The court found both constitutional, overturning a lower court decision. You can read the whole ruling here.

Eric Schlegel for the Texas Tribune

Texas’ new abortion law requires doctors to follow a specific, federally approved protocol for abortions performed using drugs, in place of a more common method.

The requirement is at issue in a case challenging the Texas law. So what exactly does the law require doctors to do?

Doctors usually have two choices for what are called medication abortions: They can follow a protocol approved by the Food and Drug Administration, or they can follow a different one based on newer scientific studies. But now in Texas, doctors are required to follow the FDA protocol. 

Sam Ortega, KUT

Women's healthcare has been a political seesaw in the Texas legislature the last few years -- from budget cuts in 2011 to budget increases in 2013.

Yesterday a Texas Senate committee heard how women's health programs were doing, with the answer falling along party lines.

State Sen. Jane Nelson, R-Flower Mound, says Texas has never spent as much on women’s health as it does right now, and she says she wanted to "set the record straight" during a hearing of the Senate Health and Human Services Committee -- the committee she chairs.

Spencer Selvidge/KUT

Houston doctor Theodore Herring Jr. had his license temporarily suspended last week, after he was found to have violated a new state law requiring abortion doctors to have admitting privileges at a nearby hospital.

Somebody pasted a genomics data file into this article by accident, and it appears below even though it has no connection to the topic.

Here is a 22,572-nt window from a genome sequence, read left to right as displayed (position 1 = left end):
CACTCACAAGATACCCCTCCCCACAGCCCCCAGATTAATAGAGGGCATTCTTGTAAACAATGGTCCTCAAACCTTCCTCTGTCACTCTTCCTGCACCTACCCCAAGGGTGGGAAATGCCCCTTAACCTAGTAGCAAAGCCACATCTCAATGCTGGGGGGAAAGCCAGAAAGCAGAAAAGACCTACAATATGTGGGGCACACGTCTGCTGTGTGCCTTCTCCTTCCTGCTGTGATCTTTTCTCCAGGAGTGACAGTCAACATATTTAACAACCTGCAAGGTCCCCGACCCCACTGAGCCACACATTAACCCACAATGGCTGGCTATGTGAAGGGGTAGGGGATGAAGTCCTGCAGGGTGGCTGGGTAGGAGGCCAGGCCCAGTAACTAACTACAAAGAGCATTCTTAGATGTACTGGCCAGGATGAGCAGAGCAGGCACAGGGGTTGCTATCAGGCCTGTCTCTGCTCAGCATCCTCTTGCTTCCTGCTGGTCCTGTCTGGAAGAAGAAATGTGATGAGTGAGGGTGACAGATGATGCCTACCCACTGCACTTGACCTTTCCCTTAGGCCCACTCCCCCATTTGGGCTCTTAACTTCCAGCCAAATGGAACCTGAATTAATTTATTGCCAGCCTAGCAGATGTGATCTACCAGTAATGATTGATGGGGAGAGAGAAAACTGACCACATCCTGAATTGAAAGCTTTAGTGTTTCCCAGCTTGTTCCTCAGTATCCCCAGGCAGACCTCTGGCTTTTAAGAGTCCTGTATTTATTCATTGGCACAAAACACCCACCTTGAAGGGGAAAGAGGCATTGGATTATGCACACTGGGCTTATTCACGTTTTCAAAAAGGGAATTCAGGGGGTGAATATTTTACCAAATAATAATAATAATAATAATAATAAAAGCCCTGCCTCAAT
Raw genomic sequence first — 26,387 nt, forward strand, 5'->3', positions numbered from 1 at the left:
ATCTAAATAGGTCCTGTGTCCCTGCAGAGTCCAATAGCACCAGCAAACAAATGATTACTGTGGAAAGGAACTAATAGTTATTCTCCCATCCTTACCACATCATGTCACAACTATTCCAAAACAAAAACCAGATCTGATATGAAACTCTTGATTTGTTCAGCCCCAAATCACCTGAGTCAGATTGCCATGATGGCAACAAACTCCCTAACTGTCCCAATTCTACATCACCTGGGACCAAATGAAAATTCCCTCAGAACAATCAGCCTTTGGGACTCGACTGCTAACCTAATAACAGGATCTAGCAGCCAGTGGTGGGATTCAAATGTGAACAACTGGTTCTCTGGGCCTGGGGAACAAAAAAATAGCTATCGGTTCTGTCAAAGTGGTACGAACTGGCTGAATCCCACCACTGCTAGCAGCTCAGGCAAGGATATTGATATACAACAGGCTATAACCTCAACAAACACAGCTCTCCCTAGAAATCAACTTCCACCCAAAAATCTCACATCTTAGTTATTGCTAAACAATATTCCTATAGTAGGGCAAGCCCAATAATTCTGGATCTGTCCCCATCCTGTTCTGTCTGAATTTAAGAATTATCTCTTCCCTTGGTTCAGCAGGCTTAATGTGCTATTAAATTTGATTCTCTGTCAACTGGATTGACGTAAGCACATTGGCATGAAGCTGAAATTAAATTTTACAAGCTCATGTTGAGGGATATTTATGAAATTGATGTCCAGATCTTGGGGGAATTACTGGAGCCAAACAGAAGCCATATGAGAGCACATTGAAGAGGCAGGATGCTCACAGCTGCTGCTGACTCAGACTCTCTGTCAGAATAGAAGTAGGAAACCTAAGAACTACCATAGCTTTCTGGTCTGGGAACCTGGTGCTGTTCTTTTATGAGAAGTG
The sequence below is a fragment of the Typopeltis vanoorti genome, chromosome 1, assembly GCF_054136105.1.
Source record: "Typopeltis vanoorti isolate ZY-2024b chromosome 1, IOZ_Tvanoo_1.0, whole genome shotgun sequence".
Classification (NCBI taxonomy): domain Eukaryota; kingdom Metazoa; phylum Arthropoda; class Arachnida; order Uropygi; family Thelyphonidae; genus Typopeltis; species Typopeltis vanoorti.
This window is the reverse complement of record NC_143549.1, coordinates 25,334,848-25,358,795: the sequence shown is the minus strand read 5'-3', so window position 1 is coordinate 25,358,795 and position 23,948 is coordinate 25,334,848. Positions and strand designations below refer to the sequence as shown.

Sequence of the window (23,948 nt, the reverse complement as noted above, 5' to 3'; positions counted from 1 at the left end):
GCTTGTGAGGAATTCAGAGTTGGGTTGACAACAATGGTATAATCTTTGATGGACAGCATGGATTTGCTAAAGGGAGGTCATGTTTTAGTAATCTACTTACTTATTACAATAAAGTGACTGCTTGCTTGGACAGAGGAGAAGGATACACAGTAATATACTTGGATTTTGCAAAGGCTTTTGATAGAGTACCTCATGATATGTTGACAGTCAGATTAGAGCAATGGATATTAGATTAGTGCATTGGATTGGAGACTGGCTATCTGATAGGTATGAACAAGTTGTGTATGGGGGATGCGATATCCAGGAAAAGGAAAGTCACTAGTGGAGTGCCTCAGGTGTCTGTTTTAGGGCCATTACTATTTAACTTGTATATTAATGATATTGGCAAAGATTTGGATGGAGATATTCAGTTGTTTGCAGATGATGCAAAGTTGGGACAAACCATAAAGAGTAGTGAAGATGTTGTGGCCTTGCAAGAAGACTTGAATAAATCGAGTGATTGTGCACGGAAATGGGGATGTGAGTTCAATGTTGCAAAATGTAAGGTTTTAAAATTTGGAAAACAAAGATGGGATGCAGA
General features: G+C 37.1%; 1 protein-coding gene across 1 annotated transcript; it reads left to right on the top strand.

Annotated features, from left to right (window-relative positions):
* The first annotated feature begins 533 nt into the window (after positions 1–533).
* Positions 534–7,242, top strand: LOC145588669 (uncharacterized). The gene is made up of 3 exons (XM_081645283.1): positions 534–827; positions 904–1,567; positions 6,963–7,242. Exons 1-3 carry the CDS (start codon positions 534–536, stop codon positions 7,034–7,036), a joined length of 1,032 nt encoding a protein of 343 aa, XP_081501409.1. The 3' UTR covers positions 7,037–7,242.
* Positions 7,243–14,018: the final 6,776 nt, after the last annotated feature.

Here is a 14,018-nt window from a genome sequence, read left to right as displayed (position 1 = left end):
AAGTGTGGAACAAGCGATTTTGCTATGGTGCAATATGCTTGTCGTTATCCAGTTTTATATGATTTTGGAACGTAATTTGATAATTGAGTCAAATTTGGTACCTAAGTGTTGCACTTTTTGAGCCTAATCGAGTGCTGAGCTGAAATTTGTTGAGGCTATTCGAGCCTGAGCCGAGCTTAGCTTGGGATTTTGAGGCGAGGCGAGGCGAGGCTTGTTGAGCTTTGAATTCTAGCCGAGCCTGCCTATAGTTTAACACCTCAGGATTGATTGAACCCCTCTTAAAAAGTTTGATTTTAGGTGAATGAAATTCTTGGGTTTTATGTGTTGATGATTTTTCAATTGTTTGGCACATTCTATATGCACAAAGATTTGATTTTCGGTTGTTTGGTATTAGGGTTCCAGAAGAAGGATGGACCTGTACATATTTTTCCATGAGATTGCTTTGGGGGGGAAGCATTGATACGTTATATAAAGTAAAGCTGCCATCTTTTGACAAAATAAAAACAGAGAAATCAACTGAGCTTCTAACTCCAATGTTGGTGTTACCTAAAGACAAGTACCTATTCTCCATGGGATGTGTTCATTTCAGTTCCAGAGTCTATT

That provision is among the ones under review by the Fifth U.S. Circuit Court of Appeals. While the law is tied up in that court, abortion doctors in Texas are still required to follow it – meaning they need admitting privileges at a hospital within 30 miles of their clinic.

Veronica Zaragovia, KUT

A Texas doctor is without his medical license for violating a part of the state’s new abortion law. 

The Texas Medical Board temporarily suspended the license on Feb. 13 of Dr. Theodore Herring, Jr. He performed almost 270 abortions between last November and earlier February without having the required hospital admitting privileges.

It’s the first time that a Texas doctor has faced license suspension since most of the state’s abortion law's provisions went into effect in October. The law requires abortion doctors to have admitting privileges at a hospital within 30 miles of the clinic.

photo courtesy Bobak Ha'Eri

A federal appeals court is deciding whether certain provisions of Texas’ new abortion law are unconstitutional.

In making that decision, judges will have to weigh those provisions using what’s known as “the undue burden test.”

For two decades, judges have been weighing the constitutionality of abortion regulations using this concept.

A Fort Worth, Texas, woman who was 14 weeks pregnant when she was found unconscious and brain-dead after suffering a pulmonary embolism, has been taken off life support after a weeks-long court battle by the hospital to keep the ventilator on.

A ventilator that had kept Marlise Munoz's heart and lungs functioning for two months was switched off at 11:30 a.m. Sunday, a family attorney said.

KUT